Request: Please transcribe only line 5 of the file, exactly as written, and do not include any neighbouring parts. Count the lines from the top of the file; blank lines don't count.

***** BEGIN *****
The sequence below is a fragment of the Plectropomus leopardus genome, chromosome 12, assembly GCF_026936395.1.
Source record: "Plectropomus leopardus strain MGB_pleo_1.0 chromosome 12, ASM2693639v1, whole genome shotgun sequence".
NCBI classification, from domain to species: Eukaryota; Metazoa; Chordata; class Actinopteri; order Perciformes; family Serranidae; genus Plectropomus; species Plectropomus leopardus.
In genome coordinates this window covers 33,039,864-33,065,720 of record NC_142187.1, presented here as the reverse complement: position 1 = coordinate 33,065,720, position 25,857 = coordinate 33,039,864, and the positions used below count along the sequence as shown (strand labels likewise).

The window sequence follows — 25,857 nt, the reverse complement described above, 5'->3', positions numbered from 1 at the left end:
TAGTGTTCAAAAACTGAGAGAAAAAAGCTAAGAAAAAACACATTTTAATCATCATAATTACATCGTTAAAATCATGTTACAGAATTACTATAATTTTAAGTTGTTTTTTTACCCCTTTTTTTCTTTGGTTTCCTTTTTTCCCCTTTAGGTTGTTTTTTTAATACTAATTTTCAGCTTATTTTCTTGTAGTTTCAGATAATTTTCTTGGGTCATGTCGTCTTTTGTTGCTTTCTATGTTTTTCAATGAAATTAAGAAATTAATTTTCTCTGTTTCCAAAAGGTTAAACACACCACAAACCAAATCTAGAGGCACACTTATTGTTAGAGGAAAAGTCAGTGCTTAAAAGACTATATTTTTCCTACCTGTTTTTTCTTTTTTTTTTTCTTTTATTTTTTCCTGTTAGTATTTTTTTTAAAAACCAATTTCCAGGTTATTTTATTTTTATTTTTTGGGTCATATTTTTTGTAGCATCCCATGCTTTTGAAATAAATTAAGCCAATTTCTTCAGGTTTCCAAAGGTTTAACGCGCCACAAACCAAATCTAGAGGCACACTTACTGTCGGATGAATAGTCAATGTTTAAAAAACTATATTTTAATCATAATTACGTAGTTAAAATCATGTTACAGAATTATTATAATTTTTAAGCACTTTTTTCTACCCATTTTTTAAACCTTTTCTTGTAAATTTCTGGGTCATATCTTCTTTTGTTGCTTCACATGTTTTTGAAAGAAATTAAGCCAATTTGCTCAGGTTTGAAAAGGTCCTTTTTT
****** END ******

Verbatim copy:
The window sequence follows — 25,857 nt, the reverse complement described above, 5'->3', positions numbered from 1 at the left end: